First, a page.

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Open Letter on the Digital Services Act (DSA) and Digital Advertising



Brussels, 19 July 2021


Open Letter on the Digital Services Act (DSA) and Digital Advertising

 

We are a broad-ranging coalition of European stakeholders from the digital advertising and media ecosystem, including digital media publishers, content creators, communications agencies, technology providers, eCommerce businesses, entrepreneurs, and software developers. As the European Parliament moves to finalise its position on the proposed Digital Services Act (DSA), we respectfully voice our firm opposition to the ban on targeted advertising that has been put forward by some political groups. More broadly, we call on the EU legislator to recognise the value of the EU’s existing legal framework for privacy and data protection and to avoid the inclusion of provisions in the DSA that would undermine it.

We fully support requirements in the DSA proposal that seek to improve the overall B2B and B2C transparency of digital advertising. However, we cannot endorse a European law that aspires to constrain online business models through bans and prohibitions of practices that are already comprehensively regulated by existing privacy and data protection laws. If reflected in the final text, such disproportionate, unjustified restrictions would heavily undermine the sustainability of European media and the open internet as well as perpetuate legal uncertainty, including by creating unprecedented complexity in compliance and enforcement.

The functioning of democracies critically depends on citizens having access to services, knowledge and information online. A ban on targeted advertising would effectively strip businesses of critical revenue that enables them to guarantee such access and deprive European citizens of a significant portion of the content and services they benefit from today. Without a clear alternative, more content and services would be pushed behind paywalls, with disproportionate effects on lower-income households in particular. Consumers who do not wish to receive personalised advertising or be “tracked” online can simply leverage existing law to refuse it, before they even start consuming ad-supported content.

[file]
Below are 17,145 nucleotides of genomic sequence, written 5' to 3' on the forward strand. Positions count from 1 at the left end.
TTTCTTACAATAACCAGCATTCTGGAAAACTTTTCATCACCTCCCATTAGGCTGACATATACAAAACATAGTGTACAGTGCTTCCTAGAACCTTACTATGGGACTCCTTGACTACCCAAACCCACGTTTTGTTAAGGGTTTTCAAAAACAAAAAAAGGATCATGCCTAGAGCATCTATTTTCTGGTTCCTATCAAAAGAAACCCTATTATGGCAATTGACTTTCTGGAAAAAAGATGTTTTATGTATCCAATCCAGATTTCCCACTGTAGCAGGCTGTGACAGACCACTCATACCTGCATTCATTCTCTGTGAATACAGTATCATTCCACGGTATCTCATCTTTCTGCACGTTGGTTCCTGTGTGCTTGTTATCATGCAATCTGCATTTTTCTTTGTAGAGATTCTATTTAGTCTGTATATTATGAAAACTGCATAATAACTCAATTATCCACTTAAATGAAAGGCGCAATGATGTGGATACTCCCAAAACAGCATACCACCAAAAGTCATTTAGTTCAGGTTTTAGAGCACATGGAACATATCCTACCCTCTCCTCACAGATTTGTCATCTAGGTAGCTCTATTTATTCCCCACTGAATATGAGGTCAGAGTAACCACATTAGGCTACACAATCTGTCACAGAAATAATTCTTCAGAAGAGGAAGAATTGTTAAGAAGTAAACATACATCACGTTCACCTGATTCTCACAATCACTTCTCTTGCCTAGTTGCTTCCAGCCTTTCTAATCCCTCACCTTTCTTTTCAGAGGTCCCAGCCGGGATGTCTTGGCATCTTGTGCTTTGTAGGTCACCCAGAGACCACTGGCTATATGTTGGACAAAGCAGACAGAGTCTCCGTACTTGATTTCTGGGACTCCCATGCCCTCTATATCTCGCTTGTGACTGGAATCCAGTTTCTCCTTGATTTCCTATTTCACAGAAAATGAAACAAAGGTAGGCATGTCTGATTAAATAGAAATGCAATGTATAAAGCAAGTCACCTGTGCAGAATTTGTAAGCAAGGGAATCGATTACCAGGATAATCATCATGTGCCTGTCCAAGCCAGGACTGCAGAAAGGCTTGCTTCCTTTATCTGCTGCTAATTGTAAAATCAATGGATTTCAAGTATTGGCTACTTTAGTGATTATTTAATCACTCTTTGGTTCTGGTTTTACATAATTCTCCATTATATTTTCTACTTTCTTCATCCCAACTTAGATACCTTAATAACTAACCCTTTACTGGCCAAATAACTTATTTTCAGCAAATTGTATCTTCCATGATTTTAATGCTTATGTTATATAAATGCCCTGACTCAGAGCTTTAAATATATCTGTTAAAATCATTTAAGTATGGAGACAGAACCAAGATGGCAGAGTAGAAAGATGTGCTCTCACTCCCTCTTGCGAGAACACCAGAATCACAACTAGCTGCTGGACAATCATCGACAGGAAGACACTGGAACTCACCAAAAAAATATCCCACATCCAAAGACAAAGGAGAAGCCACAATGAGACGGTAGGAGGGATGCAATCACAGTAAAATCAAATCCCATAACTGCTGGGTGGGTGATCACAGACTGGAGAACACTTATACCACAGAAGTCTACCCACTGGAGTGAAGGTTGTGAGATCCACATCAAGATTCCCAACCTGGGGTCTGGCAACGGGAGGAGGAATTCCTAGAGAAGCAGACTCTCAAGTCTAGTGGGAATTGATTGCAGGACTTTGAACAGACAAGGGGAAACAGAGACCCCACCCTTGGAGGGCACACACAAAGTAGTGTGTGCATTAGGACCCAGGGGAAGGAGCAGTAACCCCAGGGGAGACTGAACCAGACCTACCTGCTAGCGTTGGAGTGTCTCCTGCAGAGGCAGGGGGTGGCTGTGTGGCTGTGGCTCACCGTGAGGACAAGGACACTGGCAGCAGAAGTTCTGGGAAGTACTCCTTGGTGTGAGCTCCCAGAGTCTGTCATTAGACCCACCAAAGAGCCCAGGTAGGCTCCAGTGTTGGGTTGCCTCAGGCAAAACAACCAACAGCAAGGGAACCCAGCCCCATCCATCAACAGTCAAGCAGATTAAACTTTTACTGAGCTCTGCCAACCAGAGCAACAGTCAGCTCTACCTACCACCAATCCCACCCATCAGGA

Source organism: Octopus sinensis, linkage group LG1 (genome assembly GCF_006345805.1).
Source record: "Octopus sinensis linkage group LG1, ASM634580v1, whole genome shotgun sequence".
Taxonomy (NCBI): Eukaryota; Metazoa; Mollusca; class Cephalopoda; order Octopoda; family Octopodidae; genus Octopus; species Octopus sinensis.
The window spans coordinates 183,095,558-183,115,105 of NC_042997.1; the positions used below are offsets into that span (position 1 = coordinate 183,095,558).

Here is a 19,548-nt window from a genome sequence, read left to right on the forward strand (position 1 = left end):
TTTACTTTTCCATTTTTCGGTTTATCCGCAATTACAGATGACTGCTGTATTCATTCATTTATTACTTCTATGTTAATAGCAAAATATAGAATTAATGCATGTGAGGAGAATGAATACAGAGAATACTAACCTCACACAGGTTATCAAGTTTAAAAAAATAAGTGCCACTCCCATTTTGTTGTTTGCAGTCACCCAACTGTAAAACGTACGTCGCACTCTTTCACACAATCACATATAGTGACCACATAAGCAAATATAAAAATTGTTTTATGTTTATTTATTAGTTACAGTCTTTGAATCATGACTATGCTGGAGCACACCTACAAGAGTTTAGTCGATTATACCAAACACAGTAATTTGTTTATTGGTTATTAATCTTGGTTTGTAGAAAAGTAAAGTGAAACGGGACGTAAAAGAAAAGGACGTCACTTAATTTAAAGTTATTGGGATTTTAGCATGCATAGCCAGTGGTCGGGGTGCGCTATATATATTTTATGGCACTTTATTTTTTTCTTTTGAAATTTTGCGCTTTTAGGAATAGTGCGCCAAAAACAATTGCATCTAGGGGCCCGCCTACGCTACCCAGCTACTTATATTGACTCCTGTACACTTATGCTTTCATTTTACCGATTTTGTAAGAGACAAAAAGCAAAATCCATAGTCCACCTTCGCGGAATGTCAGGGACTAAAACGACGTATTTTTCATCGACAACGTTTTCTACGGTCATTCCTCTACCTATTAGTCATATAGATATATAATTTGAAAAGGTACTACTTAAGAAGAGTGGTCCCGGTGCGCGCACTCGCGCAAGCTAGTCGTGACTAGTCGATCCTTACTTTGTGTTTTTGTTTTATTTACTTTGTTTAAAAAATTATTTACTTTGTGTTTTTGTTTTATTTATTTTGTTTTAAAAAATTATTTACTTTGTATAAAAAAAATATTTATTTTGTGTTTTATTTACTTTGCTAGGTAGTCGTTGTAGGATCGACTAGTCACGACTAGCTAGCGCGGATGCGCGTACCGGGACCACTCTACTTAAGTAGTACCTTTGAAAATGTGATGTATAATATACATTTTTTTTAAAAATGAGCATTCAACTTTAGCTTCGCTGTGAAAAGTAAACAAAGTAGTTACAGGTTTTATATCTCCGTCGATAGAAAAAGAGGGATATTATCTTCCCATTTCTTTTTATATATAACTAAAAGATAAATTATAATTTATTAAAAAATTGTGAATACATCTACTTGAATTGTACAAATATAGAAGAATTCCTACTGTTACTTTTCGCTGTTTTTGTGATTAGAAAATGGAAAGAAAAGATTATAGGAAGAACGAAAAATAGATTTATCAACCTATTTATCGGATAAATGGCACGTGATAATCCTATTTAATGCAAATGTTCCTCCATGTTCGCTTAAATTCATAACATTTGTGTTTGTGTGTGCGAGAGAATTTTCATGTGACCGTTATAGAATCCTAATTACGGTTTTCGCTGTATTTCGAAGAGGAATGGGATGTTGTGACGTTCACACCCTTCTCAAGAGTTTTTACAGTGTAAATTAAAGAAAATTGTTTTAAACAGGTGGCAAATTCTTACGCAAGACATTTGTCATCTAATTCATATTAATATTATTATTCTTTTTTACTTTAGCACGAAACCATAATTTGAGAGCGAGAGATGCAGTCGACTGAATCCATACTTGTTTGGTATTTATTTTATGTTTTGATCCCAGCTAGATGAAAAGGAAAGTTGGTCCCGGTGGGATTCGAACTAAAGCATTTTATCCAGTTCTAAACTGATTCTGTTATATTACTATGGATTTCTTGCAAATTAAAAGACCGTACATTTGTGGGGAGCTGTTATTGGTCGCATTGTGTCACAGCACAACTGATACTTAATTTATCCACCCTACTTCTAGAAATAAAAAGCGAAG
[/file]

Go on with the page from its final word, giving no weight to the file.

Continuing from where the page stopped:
The recently-released Reuters Institute Digital News Report 2021 cites ‘pressing concerns about what happens to those who have limited interest or who can’t afford it’ as ‘more high-quality content [is] disappearing behind paywalls’, whereas a study requested by the CULT Committee ‘Europe’s media in the digital decade’ warns of a ‘decline in the access to relevant information’ as a result of content becoming paid-only.

Moreover, such measures would undercut market entry opportunities for start-ups and SMEs in need to reach their customers, create brand awareness and scale, especially in current times when economic recovery is key. Personalised ads are instrumental for regional SMEs and exporters with unique products who need to reach a global customer-base, but also essential for EU´s big brand champions whose business is fundamentally supported by improved addressability, as they seek to provide the right marketing messages to the right audience at the right time.

The EU has the most sophisticated privacy and data protection legal framework in the world, with heavy sanctions. If the Parliament wishes to increase consumer trust online – one of the adduced objectives of theDSA proposal – it should insist on effective enforcement of that current framework and reject the temptation to extend the scope of the DSA in ways that would create regulatory turmoil and put the financial stability of the Europe’s local businesses and media in peril.

See more: Open Letter on the Digital Services Act (DSA) and Digital Advertising

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